As for the romance, I liked both characters and liked them together. But I didn’t feel the romance was well developed. Too much of the book has them avoiding each other, so there isn’t a lot of interaction. And for one of the characters the ‘love’ is so instant even he says he feels as if he’d been struck by lightning.

All in all, however, I’d be more than happy to read the rest of the series.

Blood of Elves, by Andrzej Sapkowski

This book got me through a 10 hour flight. It was nothing like I was expecting though. I expected a lot of fighting, like in the prequel short stories. Instead, I found a lot of humor as a group of clueless men try to figure out raising a young girl. I quite enjoyed it, though I found it slow at times and Sapkowski’s writing style a little sparse for my taste. I’ll be continuing the series though.

One Dead Vampire, by Kris Ripper

Cute & fluffy. I generally loved Rocky and all of the side characters, plus all the representation. There’s a fat and fabulous main character, several characters of varied sexual and gender identities—using any number of pronouns—and characters of several races. I do think this is a book not written for those invested in remaining with-in the confines of the comfortable majority. I suspect I’ll see more than one review saying all of the pronouns and such were unnecessary or too hard to keep track of. But I think that’s more a matter of what you’re used to. It certainly works. 

I did feel like Rocky was too clueless about both the supernaturals and police procedure to have been raised in a supernatural cop family. Plus, I felt like all those cops/detectives enabling her compromising an investigation felt super unnatural. And the eventual reveal of the villain was too random to feel satisfying.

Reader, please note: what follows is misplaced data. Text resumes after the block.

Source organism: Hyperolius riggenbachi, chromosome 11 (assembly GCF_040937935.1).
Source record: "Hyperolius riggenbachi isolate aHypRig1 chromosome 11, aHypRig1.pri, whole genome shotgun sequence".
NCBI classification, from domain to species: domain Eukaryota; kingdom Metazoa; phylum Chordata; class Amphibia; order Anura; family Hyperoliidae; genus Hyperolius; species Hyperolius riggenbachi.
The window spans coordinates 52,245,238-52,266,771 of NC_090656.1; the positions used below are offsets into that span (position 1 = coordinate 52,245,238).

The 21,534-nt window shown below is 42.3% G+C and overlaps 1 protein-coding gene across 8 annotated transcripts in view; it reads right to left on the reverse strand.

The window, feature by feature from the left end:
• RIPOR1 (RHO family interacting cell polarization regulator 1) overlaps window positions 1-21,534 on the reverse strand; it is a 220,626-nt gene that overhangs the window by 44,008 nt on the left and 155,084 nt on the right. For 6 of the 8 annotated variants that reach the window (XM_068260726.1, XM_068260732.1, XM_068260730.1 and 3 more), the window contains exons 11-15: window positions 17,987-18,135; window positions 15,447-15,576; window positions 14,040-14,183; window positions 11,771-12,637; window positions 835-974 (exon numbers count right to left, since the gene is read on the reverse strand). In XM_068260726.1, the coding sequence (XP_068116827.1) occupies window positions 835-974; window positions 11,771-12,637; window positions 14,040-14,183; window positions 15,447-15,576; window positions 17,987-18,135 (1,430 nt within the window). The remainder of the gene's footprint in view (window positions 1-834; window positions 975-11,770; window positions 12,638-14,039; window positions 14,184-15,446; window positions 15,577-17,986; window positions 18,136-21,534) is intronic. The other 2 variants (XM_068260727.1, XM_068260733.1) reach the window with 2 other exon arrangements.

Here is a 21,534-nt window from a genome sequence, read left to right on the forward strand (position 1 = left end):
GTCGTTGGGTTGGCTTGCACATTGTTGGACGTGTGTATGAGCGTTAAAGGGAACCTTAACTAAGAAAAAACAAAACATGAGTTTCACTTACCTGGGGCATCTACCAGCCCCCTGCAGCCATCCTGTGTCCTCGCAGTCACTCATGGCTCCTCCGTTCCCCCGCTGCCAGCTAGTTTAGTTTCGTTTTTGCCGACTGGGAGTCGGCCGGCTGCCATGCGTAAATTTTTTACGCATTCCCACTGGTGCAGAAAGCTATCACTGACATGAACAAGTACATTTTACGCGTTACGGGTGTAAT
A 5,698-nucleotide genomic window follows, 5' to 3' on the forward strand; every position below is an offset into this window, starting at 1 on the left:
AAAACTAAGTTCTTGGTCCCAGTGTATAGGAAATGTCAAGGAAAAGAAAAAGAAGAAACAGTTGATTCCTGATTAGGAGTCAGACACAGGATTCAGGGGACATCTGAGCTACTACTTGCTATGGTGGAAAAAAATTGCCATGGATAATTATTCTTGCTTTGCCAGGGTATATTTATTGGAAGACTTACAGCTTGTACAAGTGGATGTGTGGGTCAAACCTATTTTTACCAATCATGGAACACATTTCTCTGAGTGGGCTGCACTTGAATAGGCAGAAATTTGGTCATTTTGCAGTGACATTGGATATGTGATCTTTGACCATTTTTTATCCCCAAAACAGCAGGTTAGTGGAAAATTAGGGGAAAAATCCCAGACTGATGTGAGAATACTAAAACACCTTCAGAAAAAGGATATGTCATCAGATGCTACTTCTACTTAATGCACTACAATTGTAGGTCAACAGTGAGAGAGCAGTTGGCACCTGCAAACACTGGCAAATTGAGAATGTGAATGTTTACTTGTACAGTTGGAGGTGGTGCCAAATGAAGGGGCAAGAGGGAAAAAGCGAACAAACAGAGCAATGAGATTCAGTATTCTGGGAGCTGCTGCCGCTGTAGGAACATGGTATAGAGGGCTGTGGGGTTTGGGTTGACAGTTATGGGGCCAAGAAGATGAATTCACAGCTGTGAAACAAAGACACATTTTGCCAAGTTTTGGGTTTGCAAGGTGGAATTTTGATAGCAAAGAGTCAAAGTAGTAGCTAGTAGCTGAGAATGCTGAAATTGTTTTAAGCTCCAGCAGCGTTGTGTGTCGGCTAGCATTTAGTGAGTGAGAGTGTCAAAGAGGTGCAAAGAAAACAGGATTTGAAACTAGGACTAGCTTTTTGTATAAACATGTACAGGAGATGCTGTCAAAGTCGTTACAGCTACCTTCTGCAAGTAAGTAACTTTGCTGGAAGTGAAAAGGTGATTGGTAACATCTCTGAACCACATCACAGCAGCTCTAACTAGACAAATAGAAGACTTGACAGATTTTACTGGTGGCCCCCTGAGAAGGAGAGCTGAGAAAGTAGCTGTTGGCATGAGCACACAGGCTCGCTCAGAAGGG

The romance is secondary to the mystery and pretty mild. But, as I liked both characters, I was willing to roll with it. I was less able to accept that Rocky had given up her best friend because the friend had the audacity to go away to college. 

All in all, this was a higher than middle of the road read, but not five-stars for me. I’m well up for continuing the series though.

Review of First Blade (Awakening #1), by Jane Hinchey

I own an copy of Jane Hinchey‘s First Blade. However, I’d forgotten that when I borrowed an audio copy from Hoopla.

Description through Goodreads:

Georgia Pearce possesses remarkable psychic abilities. When she discovers an ancient dagger hidden in her workshop, she knows it can only mean one thing. Trouble.

Trouble arrives in the form of Zak Goodwin, an entity more powerful – and definitely sexier – than any she’s come across before. However, when a horde of dangerous vampires show up and threaten Georgia and her sister, she has no choice but to ask Zak for help.

Along with a shifter cop, a band of vampire warriors, and her own psychic skills, Georgia sets out to stop the awakening of an immortal vampire who has the power to destroy the world — and discovers that staying alive isn’t nearly as dangerous as falling in love. 

Review:

Mechanically this was fine. But there is just literally nothing about it that isn’t super cliched. There is zero originality here and it has several of my least favorite PNR occurrences in it. Most notably, the only female vampire is stereotypically sexy and a villain because she wants the hero and has been spurned. This makes me want to scream, especially when female writers fall into this trap. As if women can only be heroines and villainous sex kittens (or rabbits, as she is literally referred to as Jessica Rabbit at one point), no in between. Plus it constantly perpetuates the myths that other women can’t be trusted, men are all we care about, and sex is only a weapon or a tool. I expect more and am getting increasingly frustrated and decreasingly patient when authors are too lazy to break out of this BS rut.

Add to that big one (big for me anyhow) the fact that the female main character is a psychic who has one vision in the whole book and the male lead is super skeezy for most of the book. All in all, this is a big fat fail for me.

Having said all that, the narrator did a fine job.